Mario O'Hara's remake of Gerry De Leon's Sisa couldn't be a more different film: where Diaz-Abaya took six months and three million dollars to shoot, O'Hara did his in ten days, for about sixty thousand dollars.
There's much to dislike about Sisa: the sets are basically of the plywood-and-Styrofoam school of production design; the acting--sex star Gardo Verzosa plays Rizal, sex starlet Aya Medel the title role--is crude, if not a bit embarrassing. The story is difficult to follow, shifting from past to present to fantasy to supernatural reality, with little preamble and no apologies whatsoever.
Yet there's something about Sisa that's difficult to dismiss. As all Filipinos know, she's is the madwoman who haunts the margins of Rizal's Noli; dressed in filthy rags, calling out the names of her two lost children, she's easily the single most memorable character in the novel. O'Hara believes that memorable characters aren't created so much as they are based on people the writer knew in real life (Rizal once spoke of a "Miss L., who has the most enchanting eyes"). It's O'Hara conceit (and the crucial difference between his film and Gerry De Leon's) that this "Miss L." was the basis for Rizal's Sisa, and that she was the great love of his life.
In a sense O'Hara has been telling Sisa's story all his life. He not only wrote the screenplay for Tinimbang Ka Ngunit Kulang" (Brocka's version of Noli) he also played Berto the Leper, lover of the Sisa figure in the film. O'Hara may have revealed more of his feelings than he intended in Tinimbang, both in the screenplay and in his acting; his Berto (like his screenplay) is compassionate, infinitely loving and infinitely tender towards the helpless, insane Kuala. From writing a great screenplay for Brocka (and giving, incidentally, a great performance) to writing a great screenplay for his own film must have been an inevitable, all-too-tempting step.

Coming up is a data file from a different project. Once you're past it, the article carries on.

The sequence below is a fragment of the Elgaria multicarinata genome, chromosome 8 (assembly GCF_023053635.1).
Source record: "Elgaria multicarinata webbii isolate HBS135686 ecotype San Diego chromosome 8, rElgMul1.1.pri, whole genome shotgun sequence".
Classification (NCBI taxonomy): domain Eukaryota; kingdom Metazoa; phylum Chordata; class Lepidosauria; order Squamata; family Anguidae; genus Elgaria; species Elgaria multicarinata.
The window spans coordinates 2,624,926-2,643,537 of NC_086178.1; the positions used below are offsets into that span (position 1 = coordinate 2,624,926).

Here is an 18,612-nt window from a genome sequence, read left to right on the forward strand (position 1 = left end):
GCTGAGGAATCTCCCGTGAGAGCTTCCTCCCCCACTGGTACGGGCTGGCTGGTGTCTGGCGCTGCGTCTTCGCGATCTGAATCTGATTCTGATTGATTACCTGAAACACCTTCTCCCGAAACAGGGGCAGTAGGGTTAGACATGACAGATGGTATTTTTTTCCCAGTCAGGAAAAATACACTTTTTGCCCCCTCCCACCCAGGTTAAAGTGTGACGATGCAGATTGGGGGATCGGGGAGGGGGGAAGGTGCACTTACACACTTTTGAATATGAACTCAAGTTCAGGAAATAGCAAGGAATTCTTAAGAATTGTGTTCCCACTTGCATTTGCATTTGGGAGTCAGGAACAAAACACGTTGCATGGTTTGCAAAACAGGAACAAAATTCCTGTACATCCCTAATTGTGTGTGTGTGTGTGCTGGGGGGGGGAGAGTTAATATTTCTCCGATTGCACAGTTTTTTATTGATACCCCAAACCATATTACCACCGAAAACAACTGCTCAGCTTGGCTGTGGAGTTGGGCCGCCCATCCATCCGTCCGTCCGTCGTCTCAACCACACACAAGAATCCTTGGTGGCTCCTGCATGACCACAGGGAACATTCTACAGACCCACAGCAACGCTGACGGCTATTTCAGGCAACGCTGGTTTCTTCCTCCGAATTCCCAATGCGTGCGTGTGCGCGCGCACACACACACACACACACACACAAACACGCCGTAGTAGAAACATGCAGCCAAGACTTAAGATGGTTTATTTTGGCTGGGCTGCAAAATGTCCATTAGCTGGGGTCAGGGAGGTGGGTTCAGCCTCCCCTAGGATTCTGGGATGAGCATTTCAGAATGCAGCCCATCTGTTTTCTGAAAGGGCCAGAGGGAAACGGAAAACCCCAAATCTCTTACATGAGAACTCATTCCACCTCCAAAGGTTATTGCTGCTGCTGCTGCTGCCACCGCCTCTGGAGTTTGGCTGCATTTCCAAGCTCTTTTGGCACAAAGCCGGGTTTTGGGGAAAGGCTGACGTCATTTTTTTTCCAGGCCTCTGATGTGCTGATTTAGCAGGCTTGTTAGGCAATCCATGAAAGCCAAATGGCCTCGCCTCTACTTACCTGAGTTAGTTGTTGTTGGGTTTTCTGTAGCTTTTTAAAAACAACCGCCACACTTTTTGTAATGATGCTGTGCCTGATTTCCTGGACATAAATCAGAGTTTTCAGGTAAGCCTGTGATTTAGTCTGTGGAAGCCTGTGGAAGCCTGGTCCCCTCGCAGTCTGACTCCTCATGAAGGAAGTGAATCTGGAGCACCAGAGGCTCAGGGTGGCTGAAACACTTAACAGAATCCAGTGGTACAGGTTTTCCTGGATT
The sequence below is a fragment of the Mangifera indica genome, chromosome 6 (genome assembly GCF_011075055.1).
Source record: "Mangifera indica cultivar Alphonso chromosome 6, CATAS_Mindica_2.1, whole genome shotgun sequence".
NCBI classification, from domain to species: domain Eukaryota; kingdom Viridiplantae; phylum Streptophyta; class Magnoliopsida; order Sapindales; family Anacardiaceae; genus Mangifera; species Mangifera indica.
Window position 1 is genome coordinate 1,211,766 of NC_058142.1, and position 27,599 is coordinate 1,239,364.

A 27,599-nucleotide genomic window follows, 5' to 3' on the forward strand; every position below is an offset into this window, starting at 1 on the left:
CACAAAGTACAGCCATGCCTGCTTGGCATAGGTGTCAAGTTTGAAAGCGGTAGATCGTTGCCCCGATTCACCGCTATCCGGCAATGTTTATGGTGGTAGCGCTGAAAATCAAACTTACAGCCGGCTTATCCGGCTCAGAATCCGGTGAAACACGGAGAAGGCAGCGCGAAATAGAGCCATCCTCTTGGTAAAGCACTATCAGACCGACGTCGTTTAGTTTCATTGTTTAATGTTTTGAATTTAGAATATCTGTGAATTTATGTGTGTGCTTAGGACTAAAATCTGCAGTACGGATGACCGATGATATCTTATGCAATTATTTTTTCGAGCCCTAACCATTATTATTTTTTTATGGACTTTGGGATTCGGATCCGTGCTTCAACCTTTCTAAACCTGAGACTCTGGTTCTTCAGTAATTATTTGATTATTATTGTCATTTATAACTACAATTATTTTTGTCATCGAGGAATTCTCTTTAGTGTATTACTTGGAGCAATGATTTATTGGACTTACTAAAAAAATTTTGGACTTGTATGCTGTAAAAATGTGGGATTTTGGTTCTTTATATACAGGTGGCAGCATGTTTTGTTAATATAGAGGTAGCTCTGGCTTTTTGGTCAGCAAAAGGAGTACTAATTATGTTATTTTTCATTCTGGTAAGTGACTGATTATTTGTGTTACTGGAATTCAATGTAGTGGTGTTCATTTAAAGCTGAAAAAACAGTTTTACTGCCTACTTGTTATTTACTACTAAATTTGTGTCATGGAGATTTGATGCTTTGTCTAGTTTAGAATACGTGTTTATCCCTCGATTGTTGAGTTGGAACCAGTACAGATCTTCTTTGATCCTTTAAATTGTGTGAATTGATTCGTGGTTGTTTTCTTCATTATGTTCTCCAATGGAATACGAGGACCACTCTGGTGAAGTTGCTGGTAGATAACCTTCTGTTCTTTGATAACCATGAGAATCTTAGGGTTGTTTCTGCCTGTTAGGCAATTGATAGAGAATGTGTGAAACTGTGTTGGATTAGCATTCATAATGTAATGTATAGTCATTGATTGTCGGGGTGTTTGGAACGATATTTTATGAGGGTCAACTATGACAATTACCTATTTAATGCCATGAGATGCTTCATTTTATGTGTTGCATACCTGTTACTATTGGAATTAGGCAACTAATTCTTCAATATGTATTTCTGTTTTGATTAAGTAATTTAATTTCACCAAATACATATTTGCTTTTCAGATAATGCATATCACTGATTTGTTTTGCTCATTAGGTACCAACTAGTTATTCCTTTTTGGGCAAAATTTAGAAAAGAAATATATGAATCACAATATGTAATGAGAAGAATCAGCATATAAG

I've never really liked Rizal as a dramatic character; he's always been too passive, too intellectual a hero for me to believe in. Except for his execution he lived a meandering, uneventful life--hardly ideal stuff for film biographies. I've never really understood what drove him to write his novels, or believe what he believed. His family was maltreated, yes, and he saw Spanish injustice firsthand...but that was years ago, when he was a child. Could there have been someone closer to him--some woman, perhaps--whose tragedy drove him to what he did?
This is Sisa's greatest audacity--to explain Rizal in such a way that he comes to vivid life before us; everything O'Hara does complements and reinforces this ambition. He knew he couldn't create the world of 1896 on a two-and-a-half million budget, so he deliberately creates an unrealistic one, out of plywood and Styrofoam. He knew he couldn't get topnotch actors to play his Rizal and Sisa, so he reconceived them as a pair of crudely intense, emotionally passionate lovers (Verzosa and Medel for all their 'crudity' are intense, and ultimately affecting). O'Hara has reimagined Rizal's life the way Marc Norman and Tom Stoppard reimagined Shakespeare's in John Madden's Shakespeare in Love--as a grand, once-in-a-lifetime love affair. If you don't buy it, you find yourself hooting helplessly in laughter; if you do buy it, you find yourself believing in Rizal for the first time, as a fully human being.
Rizal sa Dapitan was the first, Jose Rizal the biggest; coming soon is Mike De Leon's Bayaning Third World (Third World Hero), invited to this year's Cannes (a few thoughts on that particular Rizal film). Sisa will probably fall between the cracks opened up by these three works. It's a film too ambitious for its own good, a project that fails (though fails magnificently) to live up to the promise of its wildly innovative screenplay. It may end up forgotten in the flood of Rizal films, relegated to the more obscure dustbins of film history...except by those who can respond to its magic, or thrill to its unfettered imagination.
Cinemaya magazine, Issue #44, Summer 1999